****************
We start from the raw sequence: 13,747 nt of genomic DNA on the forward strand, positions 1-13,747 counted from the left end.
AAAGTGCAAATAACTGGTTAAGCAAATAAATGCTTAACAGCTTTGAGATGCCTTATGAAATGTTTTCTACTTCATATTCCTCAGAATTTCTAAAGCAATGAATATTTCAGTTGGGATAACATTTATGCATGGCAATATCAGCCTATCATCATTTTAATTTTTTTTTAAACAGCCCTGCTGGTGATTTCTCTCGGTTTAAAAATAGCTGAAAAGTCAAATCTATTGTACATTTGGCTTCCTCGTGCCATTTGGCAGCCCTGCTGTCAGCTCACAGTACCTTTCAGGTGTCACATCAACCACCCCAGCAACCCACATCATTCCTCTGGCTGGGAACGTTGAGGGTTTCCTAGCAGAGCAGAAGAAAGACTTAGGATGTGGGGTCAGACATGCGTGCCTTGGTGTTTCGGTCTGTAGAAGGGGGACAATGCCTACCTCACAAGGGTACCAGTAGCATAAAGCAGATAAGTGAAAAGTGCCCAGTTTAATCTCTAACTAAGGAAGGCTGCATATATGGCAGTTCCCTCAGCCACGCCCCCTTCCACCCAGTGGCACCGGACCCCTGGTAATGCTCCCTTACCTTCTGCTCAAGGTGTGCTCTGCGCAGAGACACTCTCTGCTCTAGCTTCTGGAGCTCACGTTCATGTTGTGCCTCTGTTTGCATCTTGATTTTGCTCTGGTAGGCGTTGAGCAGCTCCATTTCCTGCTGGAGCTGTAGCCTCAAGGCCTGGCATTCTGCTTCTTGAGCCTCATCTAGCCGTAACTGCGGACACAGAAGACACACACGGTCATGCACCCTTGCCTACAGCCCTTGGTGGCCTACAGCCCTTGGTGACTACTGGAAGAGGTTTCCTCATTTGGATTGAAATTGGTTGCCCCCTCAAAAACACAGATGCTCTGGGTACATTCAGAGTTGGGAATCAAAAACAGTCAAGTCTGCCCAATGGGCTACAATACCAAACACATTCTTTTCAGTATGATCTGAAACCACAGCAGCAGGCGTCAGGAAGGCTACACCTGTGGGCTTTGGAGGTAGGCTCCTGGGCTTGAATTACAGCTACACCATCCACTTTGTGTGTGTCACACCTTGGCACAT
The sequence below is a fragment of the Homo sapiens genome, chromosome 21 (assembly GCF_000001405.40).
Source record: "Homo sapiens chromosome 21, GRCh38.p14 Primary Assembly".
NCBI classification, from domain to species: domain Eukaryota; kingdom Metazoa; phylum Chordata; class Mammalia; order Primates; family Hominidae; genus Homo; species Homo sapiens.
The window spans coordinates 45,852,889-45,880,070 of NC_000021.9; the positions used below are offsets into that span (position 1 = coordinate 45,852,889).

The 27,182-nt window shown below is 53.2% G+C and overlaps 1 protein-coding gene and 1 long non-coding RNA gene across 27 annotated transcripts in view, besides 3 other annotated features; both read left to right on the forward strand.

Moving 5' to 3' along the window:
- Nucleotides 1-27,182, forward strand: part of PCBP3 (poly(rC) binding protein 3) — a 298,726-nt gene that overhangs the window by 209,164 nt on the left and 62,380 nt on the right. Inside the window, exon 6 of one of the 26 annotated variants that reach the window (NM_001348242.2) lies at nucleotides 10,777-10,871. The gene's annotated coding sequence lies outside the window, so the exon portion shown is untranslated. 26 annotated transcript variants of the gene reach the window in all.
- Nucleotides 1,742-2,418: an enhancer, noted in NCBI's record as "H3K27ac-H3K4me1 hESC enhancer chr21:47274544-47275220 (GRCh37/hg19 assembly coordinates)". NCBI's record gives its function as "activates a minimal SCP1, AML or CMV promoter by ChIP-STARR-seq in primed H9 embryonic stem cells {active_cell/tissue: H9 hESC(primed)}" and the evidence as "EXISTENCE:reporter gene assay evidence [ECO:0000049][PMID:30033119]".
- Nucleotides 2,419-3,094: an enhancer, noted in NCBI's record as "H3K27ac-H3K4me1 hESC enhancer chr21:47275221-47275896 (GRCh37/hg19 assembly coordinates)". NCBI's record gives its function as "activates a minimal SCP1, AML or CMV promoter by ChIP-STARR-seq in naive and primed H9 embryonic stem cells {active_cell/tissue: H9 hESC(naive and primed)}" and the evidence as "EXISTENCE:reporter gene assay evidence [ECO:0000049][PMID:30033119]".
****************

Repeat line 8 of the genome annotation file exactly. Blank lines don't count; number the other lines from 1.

Moving 5' to 3' along the window: